The US Department of State on Thursday announced a $10 million reward for information on leaders of the Hive ransomware cybergang.
The announcement comes roughly one year after law enforcement took down the Hive ransomware operation and seized the group’s Tor-based website.
Launched in June 2021, the Hive ransomware made over 1,500 victims. Its administrators and affiliates likely received over $100 million in ransom payments before the takedown.
In January 2023, the US government announced that more than a dozen law enforcement agencies, including Europol, Dutch and German authorities, and the US Secret Service, participated in the action against Hive.
The FBI said at the time that its agents hacked the group’s network in July 2022, obtaining decryption keys to help victims recover their data and preventing the cybercriminals from receiving up to $130 million in ransom demands.
At the time, the authorities said they were still working on identifying the malware developers, administrators, and other individuals involved in the Hive ransomware operation, reminding the public of a $10 million reward offer for information on cybercriminals.
On Thursday, the US announced a $10 million reward for Hive leaders, and a $5 million reward for information leading to the arrest and/or conviction of any individual linked to the Hive ransomware operation.
“Today, the Department of State is announcing a reward offer of up to $10,000,000 for information leading to the identification and/or location of any individual(s) who hold a key leadership position in the Hive ransomware variant transnational organized crime group,” the announcement reads.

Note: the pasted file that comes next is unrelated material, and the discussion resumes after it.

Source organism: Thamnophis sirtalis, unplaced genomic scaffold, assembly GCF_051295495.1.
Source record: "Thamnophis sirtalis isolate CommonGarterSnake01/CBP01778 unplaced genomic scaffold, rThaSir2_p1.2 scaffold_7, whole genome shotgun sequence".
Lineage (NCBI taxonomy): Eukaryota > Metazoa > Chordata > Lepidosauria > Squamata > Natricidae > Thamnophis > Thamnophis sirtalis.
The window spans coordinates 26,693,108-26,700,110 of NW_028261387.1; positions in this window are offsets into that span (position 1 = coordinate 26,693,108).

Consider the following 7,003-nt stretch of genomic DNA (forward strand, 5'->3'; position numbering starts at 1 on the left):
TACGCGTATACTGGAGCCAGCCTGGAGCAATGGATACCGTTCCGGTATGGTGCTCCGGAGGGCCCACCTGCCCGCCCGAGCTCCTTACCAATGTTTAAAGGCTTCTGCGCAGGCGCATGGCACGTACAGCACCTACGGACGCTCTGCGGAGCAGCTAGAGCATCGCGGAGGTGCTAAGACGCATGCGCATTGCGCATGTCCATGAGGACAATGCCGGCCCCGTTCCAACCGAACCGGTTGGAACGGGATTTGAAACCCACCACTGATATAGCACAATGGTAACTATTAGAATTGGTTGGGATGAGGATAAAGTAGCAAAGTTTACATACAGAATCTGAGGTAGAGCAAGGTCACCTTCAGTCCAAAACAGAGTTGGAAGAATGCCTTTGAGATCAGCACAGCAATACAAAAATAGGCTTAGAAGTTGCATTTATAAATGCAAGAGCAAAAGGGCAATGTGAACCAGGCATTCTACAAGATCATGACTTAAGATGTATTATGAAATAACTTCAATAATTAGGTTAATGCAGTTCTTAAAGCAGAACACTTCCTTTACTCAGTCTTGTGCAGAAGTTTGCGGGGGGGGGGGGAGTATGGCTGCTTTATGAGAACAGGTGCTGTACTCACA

According to KnowBe4 evangelist Roger Grimes, while this type of rewards should at least make cybercriminals uncomfortable when meeting new people, their effectiveness has yet to be proven.
“I’ve been in cybersecurity for over 35 years and have seen perhaps nearly a dozen rewards offered for various malware writers and ransomware gangs, and I don’t think I know of a cybersecurity ransom that has been paid,” Grimes said in an emailed comment.
Most often, he pointed out, the culprits live in countries that do not cooperate with the US, where they can also pay local authorities for protection, or where their actions are encouraged or supported by the nation’s leaders.
“So, I don’t think rewards by themselves work that well, at least alone. But any pressure we can put on malicious hackers to not do what they do, or at least as much, is a good thing,” Grimes concluded.